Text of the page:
By: Adam Warner
There are a lot of moving parts to the conservation of highly mobile marine predators – a big task that can be approached at many different scales at once. From identifying individual animals to aid in health assessments to determining the genetic variability of a population as a whole, DNA is a key piece of the puzzle that researchers at the Marine Mammal Research Program (MMRP)’s Conservation Genetics Lab leverages to contribute to the larger picture of killer whale conservation.
The killer whale genome is made up of over 2.2 billion nucleotide bases (the “backbone” of the DNA molecule. Each base is one of four chemical units, represented by a corresponding letter: A=Adenine, G=Guanine, T=Thymine and C=Cytosine) and can be “read” using DNA sequencing. It would take a lot of time and effort to read through the entire genome, 99.9% of which is identical in all killer whales (and many other mammals), so geneticists have developed methods to look at specific parts of the genome that tend to vary among individual animals in a population. By looking at enough of these variable parts, researchers can identify a specific whale based on its genetic “fingerprint”.
These fingerprints are being used by MMRP researchers, who are getting their hands dirty to answer the who’s who of killer whale poo. In collaboration with Fisheries and Oceans Canada (DFO), samples of killer whale feces (scat) have been collected in the field since 2018 as part of a project to assess the health of the northern and southern resident killer whale populations. While the stress hormone team analyzes these samples for hormone metabolite levels, it is important to verify which individual killer whale made the… ahem… “deposit” so that these results can be matched up with body condition analysis from our photogrammetry team. This allows the painting of as complete a picture as possible of each whale’s health. Luckily, in addition to containing stress hormone metabolites and other waste products, scat samples also contain the whale’s DNA, the natural variation of which can be used to identify the individual.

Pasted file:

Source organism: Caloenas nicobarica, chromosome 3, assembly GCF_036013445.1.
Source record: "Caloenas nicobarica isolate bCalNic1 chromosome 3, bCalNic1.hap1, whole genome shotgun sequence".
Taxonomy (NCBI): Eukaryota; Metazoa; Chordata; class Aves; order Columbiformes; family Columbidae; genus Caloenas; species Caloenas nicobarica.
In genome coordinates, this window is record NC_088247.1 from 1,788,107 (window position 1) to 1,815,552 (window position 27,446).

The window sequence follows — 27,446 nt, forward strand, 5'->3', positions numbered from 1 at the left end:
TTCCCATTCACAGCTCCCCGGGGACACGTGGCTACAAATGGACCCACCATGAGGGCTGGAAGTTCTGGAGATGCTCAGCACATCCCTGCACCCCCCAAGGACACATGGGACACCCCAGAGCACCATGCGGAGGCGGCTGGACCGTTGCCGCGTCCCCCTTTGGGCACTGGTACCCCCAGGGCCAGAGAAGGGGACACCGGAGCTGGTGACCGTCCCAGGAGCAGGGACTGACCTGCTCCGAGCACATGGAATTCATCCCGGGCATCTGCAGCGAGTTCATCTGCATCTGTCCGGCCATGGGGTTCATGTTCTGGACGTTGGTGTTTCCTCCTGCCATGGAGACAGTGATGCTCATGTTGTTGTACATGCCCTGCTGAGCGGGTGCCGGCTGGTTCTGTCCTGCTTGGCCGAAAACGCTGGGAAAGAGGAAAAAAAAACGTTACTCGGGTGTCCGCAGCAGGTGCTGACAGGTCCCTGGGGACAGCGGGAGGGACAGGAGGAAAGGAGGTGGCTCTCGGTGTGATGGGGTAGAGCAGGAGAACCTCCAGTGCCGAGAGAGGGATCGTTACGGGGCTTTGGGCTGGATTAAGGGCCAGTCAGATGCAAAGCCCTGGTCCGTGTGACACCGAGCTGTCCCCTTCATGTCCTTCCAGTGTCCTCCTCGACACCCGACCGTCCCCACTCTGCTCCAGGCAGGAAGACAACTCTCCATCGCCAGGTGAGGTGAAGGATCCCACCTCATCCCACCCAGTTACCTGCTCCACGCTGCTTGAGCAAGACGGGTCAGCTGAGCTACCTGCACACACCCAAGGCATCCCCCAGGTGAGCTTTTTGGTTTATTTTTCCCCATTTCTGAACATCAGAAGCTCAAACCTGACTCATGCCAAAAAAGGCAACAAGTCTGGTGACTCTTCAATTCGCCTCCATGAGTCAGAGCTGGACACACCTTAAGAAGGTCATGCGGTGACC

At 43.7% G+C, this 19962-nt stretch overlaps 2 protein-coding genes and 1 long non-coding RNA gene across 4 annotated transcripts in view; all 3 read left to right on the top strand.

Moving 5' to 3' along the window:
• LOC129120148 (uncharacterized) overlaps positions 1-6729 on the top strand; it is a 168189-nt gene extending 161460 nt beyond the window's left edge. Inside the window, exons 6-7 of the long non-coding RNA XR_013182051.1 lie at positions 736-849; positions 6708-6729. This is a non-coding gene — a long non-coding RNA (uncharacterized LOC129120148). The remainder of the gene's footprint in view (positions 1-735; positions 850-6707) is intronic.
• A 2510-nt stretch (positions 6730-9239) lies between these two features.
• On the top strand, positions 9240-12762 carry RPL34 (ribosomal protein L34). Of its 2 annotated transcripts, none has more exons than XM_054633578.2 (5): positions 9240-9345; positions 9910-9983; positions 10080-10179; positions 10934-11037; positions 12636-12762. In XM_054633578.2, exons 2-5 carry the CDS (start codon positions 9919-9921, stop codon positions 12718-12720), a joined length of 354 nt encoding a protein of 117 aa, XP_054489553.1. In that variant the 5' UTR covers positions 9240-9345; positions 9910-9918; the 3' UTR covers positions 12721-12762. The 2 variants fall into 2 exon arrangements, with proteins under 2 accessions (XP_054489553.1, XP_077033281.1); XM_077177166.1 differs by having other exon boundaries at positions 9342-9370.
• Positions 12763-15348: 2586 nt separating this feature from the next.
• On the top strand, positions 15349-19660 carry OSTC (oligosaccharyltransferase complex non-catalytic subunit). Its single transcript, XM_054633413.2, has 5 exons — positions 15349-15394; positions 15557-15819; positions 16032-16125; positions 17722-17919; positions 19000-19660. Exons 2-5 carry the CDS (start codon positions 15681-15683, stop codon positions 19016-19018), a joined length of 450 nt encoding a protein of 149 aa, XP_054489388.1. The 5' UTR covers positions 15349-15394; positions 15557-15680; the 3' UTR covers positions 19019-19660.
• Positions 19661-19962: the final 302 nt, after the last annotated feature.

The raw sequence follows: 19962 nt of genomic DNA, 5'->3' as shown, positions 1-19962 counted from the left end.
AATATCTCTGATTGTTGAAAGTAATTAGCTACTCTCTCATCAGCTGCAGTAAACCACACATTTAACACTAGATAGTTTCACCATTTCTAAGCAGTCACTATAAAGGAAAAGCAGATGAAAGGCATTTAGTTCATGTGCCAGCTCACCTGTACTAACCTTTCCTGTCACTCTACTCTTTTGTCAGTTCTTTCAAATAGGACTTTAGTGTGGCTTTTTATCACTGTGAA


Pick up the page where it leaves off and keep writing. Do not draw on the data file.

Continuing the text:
A maybe-less-smelly (but no less important!) application of genetic “fingerprints” is determining the paternity of killer whale calves. This is a relatively simple task for resident killer whales – members of these populations spend their whole lives travelling with their matrilines, so we can be sure we know the identity of a calf’s mother. The missing piece is the father’s identity as he will return to travelling with his own matriline rather than with the calf’s mother. As with humans, killer whales inherit half of their genetic information from their mothers and half from their fathers, so the father’s identity can be determined by comparing his genetic fingerprint to those of the mother and calf, and using the process of elimination to determine whether he sired the calf. Researchers at the National Oceanic and Atmospheric Administration (NOAA) recently found that over 50% of all southern resident killer whale calves born in the past 30 years have been fathered by only two males – J1 and L41!
MMRP researchers are tackling an even trickier puzzle – trying to determine paternity of the much larger number of Bigg’s (transient) killer whales. Unlike the resident populations, Bigg’s killer whales do not always travel in tight-knit family groups, meaning even maternity needs to be checked for some individuals. Using biopsy samples (actively collected from whales using biopsy darts) compiled over several years of collaborative research, we are piecing together a family history for the Bigg’s population – stay tuned to learn if we discover another Genghis Khan of the killer whale world, or whether a few more males have a seat at the table in the reproductive world of Bigg’s killer whales.
Ocean Wise’s genetics work is funded in part by Fisheries and Oceans Canada’s Oceans Protection Plan, Doug Horswill, and the Wild Killer Whale Adoption Program.
If you are interested in our scientific publications, please visit the Marine Mammal Research Program’s website, https://research.ocean.org/program/marine-mammals. To learn more about how you can support our killer whale research by symbolically adopting a killer whale through our Wild Killer Whale Adoption Program, please visit www.killerwhale.org .